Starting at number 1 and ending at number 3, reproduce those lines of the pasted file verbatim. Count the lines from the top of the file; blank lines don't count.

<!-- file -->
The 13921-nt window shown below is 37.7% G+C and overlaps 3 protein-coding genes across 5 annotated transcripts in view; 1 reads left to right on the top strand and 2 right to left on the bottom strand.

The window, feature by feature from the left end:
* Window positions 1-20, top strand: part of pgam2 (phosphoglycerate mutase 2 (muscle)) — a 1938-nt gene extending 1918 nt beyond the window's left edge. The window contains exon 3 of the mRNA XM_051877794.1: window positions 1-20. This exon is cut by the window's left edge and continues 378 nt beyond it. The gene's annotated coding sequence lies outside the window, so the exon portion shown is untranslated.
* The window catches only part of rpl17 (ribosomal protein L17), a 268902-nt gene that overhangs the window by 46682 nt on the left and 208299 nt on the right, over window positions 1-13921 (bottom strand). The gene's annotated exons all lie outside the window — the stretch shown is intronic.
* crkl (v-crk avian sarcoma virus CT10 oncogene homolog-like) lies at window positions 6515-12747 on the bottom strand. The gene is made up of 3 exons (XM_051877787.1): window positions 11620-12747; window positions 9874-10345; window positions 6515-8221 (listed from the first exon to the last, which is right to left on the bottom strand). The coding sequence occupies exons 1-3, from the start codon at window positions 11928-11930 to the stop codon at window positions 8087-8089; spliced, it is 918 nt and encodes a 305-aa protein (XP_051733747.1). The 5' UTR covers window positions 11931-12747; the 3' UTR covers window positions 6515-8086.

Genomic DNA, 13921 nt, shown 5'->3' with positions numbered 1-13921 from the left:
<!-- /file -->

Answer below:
The 13921-nt window shown below is 37.7% G+C and overlaps 3 protein-coding genes across 5 annotated transcripts in view; 1 reads left to right on the top strand and 2 right to left on the bottom strand.

The window, feature by feature from the left end:
* Window positions 1-20, top strand: part of pgam2 (phosphoglycerate mutase 2 (muscle)) — a 1938-nt gene extending 1918 nt beyond the window's left edge. The window contains exon 3 of the mRNA XM_051877794.1: window positions 1-20. This exon is cut by the window's left edge and continues 378 nt beyond it. The gene's annotated coding sequence lies outside the window, so the exon portion shown is untranslated.